0 upvotes
jenbenn
By jenbenn (Nov 22, 2011)

the cloud is probably the worst offer for amateurs and students .you end up paying alomst twice over the year compared to what an initial full license plus an upgrade every two years cost. Part of the value of a computer programm is that its available when you need it. With a monthly subbscription this is not realizable unless you subscribe for the full year.

1 upvote
Sascha Rheker
By Sascha Rheker (Nov 22, 2011)

What is even worse is Adobes ridiculous policy that you have to deactivate your lincense to be able to install another copy on another computer. Or even on a replacement HDD in the very same computer.

I'll never forget the day when my notebook HDD died on a friday afternoon. 1700 CET.

I had a spare drive and all the software CDs and DVDs to fix this.

But guess what: Of course the HDD didn't deactivate the Photoshop installation before going south, so I had to wait till monday to reach someone at Adobe to deactivate this crap from their end.

And of course, someone who didn't buy Photoshop but who uses a cracked version, will never encounter this problem.

Thank you Adobe!

7 upvotes
rgolub
By rgolub (Nov 22, 2011)

While I like to whine about Adobe as much as anyone (and I think Adobe in the Cloud is just a bunch of wet vapor), I think you were doing something wrong.

About two months ago, I upgraded MacBooks - cloned the old drive contents onto the new one. When I fired up Photoshop, it wanted to reactivate but managed to do so without having to contact anyone. I did subsequently deactivate the old HDD but I think you have a 30 day trial period in the interim.

It was a pleasant surprise as I figured I would again have to be dealing with what passes for Adobe support these days. Perhaps there is some home for the dinosaur.

0 upvotes
Fred Dominic
By Fred Dominic (Nov 23, 2011)

I don't think he was doing anything wrong. They usually allow you to activate on two computers at the same time. You probably had not yet double activated on your new laptop.

I had this problem once when I had activated twice (on my desktop and a laptop) and the laptop crashed, and I had to call them to get it working again (something that took a very long time).

0 upvotes
Fritz Byle
By Fritz Byle (Nov 22, 2011)

I've always felt that Adobe's upgrade policies have been fair and I have upgraded regularly, though not every single version. This change really sticks in my craw, for several reasons:
- It forces me to pay twice to upgrade my current CS4 to CS6, when I don't need or want the upgrade to 5.5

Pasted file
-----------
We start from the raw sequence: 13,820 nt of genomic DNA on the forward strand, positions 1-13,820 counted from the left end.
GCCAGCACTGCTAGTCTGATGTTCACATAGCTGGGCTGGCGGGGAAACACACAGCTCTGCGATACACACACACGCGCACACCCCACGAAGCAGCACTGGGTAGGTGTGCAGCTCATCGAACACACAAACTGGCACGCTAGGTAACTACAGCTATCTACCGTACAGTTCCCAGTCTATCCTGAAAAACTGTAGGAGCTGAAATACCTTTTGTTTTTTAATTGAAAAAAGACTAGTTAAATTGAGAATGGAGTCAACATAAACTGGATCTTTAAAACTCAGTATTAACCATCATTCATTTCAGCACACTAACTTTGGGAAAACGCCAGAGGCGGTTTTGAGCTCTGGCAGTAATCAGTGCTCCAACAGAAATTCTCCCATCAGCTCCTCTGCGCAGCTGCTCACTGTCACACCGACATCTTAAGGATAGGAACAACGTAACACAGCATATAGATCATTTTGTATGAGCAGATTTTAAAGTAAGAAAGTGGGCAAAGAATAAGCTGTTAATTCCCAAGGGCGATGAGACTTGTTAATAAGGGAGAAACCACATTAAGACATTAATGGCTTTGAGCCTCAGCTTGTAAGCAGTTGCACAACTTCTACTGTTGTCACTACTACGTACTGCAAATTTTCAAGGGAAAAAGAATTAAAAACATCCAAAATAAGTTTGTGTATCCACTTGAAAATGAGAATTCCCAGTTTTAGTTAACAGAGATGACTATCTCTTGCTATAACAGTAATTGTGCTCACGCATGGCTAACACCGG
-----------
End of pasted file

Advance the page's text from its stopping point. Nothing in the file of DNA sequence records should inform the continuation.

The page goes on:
- It forces me upgrade to 5.5 prior to December 31. Lovely of them to spring this on me right around the Holidays, when I have other expenses I need to cover!
- So nice of them to slip this out in a blog post, instead of communicating it to me directly and explaining their rationale (if there is one other than greed).
- I can now look forward to at least a $200 outlay every two years to stay current. Even if i don't need the new features. I'm thinking I'll say "thanks, but no thanks Adobe."
Bottom line, I think I *will* take them up on their nice offer to upgrade to 5.5 at a reduced price, and then I will respectfully decline to ever give them another cent.

8 upvotes
Sascha Rheker
By Sascha Rheker (Nov 22, 2011)

Yes, very true!

Why do I have to have an Adobe-ID, why do I need to give them my email-address, if they don't use it to inform me that I'll need CS5 to get CS6.

And I'm quite shure: You won't be able to buy a CS5 Upgrade anymore as soon as CS6 will be in stores.

0 upvotes
david kohn
By david kohn (Nov 22, 2011)

I think we all know what will happen when this policy is implemented.

2 upvotes
John Crawley
By John Crawley (Nov 22, 2011)

Boycott Adobie. All of us. Bring this monopoly down.

2 upvotes
ELLIOT P STERN
By ELLIOT P STERN (Nov 22, 2011)

So much for thinking that DNG was going to be a standard

1 upvote
Alternative Energy Photography

It's about time this began to get more visibility.

Additionally, I don't want to use the cloud and I am not interested in any fussy "subscriptions". I don't even like having to "subscribe" to phone, internet, and cable television!